Distinguished Service Award


The Distinguished Service Award recognizes outstanding and dedicated service to the Canadian Bioethics Society. The award will be presented to an individual or group that has advanced the mission of the CBS in a significant and lasting manner.

Criteria for selection include:

  • Service to the CBS in one or more capacities over an extended number of years
  • Primary driver behind one or more major initiatives that have been crucial to the CBS's development
  • Recognized widely, both within and outside the CBS, as a key contributor and member of the CBS
  • Embraces and reflects the values of the Society

Nomination Process

Any member of the CBS may nominate an individual for either of the two awards. Nominations should be in the form of a letter demonstrating how the nominee matches the stated criteria.  At least three letters of support should accompany the nomination. The deadline for nominations is January 31, 2016.

The final decision will be made by the CBS Board based on recommendations from the Awards Committee.  If, in the opinion of the Committee, there are no nominees who fit the criteria, the Committee may decline to make the award in any given year.  Only one nominee will be chosen in each award year.

Presentation of the award will be made at the annual general meeting of the society. The recipient will be invited to make a major presentation at the meeting.

If you wish to nominate an individual for this award, please submit a letter of nomination, accompanied by letters of support, to the Awards Committee by mail or email c/o:

 CBS Administrator
Canadian Bioethics Society

Past Award recipients

2015: Ian Mitchell

Dr. Ian Mitchell is a Professor of Paediatrics in the Cumming School of Medicine at the University of Calgary. He is a long-standing member of the Canadian Bioethics Society, serving as CBS President from 2003-2004 and chairing the CBS conference in 2004. Dr. Mitchell was previously the Director of Bioethics in the Faculty of Medicine at University of Calgary. He led undergraduate medical education in ethics at University of Calgary for many years and has been honoured with numerous awards for excellence in teaching. In 2013, the Canadian Medical Association honoured Dr. Mitchell with the Marsden Award in Medical Ethics, describing him as practicing with "insight, innovation and fearlessness".





2014: Patricia (Paddy) Rodney 

Patricia (Paddy) Rodney is an Associate Professor with the University of British Columbia (UBC) School of Nursing. She is also a Faculty Associate with the UBC Centre for Applied Ethics, a Research Associate with Providence Health Care Ethics Services, an ethics consultant for the BC Provincial Advisory Panel on Cardiac Health, and a Board Member of the Association of Registered Nurses of BC (ARNBC). Paddy's research and publications focus on end-of-life care for seriously ill older adults and the moral climate of health care delivery. Paddy has a long-standing affiliation with the Canadian Bioethics Society, which she considers to be a great source of wisdom and terrific colleagues. She is a Past President of the Canadian Bioethics Society (2007-2009; President-Elect 2006-2007 and Past President 2009-2010). Further, she has co-chaired two Canadian Bioethics Society (CBS) Conferences--one in 1997 and now in 2014.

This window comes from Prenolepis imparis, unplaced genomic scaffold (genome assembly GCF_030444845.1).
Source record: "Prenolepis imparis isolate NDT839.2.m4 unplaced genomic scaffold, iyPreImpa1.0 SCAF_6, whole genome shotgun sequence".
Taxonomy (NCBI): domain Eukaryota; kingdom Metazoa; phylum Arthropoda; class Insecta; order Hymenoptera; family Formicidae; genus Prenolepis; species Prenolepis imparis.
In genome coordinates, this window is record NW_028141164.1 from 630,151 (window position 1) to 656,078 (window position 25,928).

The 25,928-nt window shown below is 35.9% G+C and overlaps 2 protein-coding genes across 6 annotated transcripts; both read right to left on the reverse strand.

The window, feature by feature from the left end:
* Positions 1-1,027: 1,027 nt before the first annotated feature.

2013: Al-Noor Nenshi Nathoo

Al-Noor served as a Coordinator and subsequently Executive Director of the Provincial Health Ethics Network of Alberta over a period of 16 years. In 2013, he assumed the role of Executive Director of the Clinical Ethics Service for Alberta Health Services. He is a past President of the Canadian Bioethics Society and has served on a number of ethics committees in Calgary and Edmonton. Al-Noor has worked with a number of NGOs in the area of international/community development and social justice, including the Arusha Centre, Canadian Council on International Cooperation, University of Calgary International Centre, YMCA International and Aga Khan Foundation Canada. His primary interests include poverty and moral obligation, resource allocation and ethics education in organizations. 


2005: Nuala Kenny

Nuala Kenny.jpg

Nuala Kenny was born in New York and entered the Sisters of Charity of Halifax in 1962. She received her BA from Mount Saint Vincent University in 1967 and an MD from Dalhousie University in 1972.

After an extensive career in pediatrics and medical education, Dr. Kenny founded the Department of Bioethics at Dalhousie University in 1996. She is currently a professor in the Departments of Bioethics and Pediatrics at Dalhousie University.

She was a founding member of the National Council for Bioethics in Human Research. She is Past President of both the Canadian Pediatric Society and the Canadian Bioethics Society. Her research interests include professional character formation, ethics in health policy and public health, pediatric ethics, and end-of-life care.

2004: Michael Coughlin

Michael-Coughlin.jpgDr. Michael D.Coughlin has worked as a clinical ethicist for over 20 years and is an Associate Professor at McMaster University in the Department of Psychiatry and Behavioural Neurosciences. His background includes degrees in philosophy, theology and developmental biology, and he has held Faculty appointments at New York Hospital/Cornell University Medical College and at McMaster University.

Michael recently retired from the position of Ethics Consultant at St. Joseph's Healthcare Hamilton, a position he initiated in 1986. During that time he served both as clinical ethicist and as secretary and ethicist for their Research Ethics Board.

Michael was involved with the Catholic Health Association of Canada in helping to draft the Health Care Ethics Guide and the current Health Ethics Guide. He is a founding member and a Past President of the Canadian Bioethics Society.